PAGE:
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Fewer women in U.S. getting pregnant

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A report released Thursday by the Centers for Disease Control and Prevention (CDC), shows a continuing decrease in the number of births in the U.S. over the past several decades.

The government report cited the continued decline in the number of teenage births as one of the primary reasons for the historic low. The National Center for Health Statistics said the rate of 102 pregnancies our of 1,000 women is 12 percent below the1990 peak of 116 pregnancies per 1,000 women.

The report also said pregnancy rates were down in all categories, with the exception of one, and that was women over 30 years of age. Interestingly, the percentages have been increasing yearly.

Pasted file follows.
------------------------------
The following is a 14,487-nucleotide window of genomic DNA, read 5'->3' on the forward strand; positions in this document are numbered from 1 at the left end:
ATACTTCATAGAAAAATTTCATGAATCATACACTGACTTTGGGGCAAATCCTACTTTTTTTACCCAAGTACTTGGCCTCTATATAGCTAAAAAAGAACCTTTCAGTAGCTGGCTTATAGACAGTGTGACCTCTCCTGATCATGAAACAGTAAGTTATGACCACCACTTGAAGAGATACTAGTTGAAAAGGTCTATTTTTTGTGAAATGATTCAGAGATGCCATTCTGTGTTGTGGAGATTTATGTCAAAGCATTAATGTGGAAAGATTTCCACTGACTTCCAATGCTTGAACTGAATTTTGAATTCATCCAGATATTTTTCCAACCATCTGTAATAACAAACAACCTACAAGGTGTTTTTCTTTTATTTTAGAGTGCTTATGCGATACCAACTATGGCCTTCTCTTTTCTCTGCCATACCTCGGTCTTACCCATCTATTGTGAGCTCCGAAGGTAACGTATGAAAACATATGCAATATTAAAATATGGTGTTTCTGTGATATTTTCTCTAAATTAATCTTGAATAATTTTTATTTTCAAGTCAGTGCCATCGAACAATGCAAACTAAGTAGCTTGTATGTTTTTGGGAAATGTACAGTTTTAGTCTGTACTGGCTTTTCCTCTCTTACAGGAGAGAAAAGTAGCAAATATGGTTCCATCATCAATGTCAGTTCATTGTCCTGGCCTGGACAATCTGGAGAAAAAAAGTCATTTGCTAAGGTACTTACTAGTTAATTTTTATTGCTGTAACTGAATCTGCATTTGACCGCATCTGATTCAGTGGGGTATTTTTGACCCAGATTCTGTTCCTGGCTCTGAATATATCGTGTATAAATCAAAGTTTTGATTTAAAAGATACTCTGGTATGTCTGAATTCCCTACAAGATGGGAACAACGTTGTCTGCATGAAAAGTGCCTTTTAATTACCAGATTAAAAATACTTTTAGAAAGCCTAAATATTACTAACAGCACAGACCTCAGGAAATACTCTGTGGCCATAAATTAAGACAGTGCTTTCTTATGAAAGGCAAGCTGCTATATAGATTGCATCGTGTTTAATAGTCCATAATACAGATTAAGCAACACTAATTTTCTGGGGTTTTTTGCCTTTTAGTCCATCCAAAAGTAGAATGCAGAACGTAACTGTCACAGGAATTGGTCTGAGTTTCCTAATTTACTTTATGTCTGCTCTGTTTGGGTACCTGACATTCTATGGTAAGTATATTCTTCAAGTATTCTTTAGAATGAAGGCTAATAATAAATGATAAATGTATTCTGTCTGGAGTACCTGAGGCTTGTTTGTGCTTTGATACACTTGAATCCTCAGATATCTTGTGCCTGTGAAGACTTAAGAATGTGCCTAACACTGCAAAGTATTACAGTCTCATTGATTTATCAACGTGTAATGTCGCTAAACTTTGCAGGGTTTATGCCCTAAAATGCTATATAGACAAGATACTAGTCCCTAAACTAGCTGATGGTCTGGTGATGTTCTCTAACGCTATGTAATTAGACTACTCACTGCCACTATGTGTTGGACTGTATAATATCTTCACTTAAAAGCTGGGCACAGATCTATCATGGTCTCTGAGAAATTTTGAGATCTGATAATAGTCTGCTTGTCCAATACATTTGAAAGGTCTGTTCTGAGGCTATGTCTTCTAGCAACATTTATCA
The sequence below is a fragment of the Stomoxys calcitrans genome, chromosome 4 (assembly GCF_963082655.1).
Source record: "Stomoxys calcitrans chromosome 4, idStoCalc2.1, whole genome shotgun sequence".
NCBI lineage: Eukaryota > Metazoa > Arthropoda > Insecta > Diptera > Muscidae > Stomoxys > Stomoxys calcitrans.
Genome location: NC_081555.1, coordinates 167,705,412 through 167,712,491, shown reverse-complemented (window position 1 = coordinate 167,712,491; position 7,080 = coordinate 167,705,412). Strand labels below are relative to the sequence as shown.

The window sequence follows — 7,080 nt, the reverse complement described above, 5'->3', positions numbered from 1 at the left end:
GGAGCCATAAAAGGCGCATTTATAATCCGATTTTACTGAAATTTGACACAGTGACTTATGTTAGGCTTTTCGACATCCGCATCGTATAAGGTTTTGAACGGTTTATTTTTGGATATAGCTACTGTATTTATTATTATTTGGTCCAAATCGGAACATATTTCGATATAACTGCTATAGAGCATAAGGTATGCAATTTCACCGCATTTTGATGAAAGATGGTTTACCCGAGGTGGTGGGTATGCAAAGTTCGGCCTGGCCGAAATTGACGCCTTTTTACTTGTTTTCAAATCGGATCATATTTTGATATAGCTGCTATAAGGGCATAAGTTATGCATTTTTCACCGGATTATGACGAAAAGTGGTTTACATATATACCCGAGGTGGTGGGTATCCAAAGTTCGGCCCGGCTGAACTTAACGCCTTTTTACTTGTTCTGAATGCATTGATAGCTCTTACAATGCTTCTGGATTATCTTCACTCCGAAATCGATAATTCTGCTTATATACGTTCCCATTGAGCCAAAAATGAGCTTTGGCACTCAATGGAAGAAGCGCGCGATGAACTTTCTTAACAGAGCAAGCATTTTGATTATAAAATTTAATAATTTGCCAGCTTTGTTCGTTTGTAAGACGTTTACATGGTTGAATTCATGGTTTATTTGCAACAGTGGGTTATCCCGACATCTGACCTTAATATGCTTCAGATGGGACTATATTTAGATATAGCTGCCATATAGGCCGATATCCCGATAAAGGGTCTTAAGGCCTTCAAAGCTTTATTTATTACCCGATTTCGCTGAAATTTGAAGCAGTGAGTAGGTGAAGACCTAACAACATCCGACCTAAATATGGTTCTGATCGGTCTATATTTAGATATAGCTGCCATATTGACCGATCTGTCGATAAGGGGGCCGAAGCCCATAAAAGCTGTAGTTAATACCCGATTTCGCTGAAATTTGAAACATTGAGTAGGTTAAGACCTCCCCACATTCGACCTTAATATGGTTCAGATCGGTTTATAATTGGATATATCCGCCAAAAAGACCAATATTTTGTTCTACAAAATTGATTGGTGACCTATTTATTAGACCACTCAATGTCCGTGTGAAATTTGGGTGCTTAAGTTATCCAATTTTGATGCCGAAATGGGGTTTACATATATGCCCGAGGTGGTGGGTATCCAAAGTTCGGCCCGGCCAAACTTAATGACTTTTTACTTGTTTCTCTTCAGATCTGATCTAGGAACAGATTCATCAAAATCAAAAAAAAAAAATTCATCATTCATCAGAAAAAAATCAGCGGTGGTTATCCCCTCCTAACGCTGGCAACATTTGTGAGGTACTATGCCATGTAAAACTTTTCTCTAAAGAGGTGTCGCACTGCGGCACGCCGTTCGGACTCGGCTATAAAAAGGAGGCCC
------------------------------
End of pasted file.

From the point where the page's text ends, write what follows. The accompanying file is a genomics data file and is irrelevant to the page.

What was significant was the decline in pregnancies in women in their 20's and in teenagers of all races and ethnicities. Abortion rates have also continued to drop, going back to the 1990's when the decline was first noticed.

It should be noted the records were good only up to and including 2009, because abortion data was not fully available after that date. But researchers say the data on pregnancies suggests the abortion rates will continue to fall.

One factor in the decline in pregnancies was the prolonged economic recession. This is said to explain the increase in pregnancy rates in over-30's women, too. Women have been postponing having a first child or second child, realizing family goals are tied to economic stability within the family.

The teen pregnancy rate for 2009 was 38 per 1,000 teens, down a striking 39 percent lower than the 62 per 1,000 in 1991. One of the report’s authors, Sally Curtin, said the report shows a downward trend of fewer teenagers having sex, and a rise in the use of contraceptives.

Andrew Cherlin, a Johns Hopkins University sociologist, said, that concerns over HIV/AIDS have probably played a role in the growing use of condoms among teenage boys. “AIDS has forced many school districts to talk about contraception, even if they didn’t want to,” he said.

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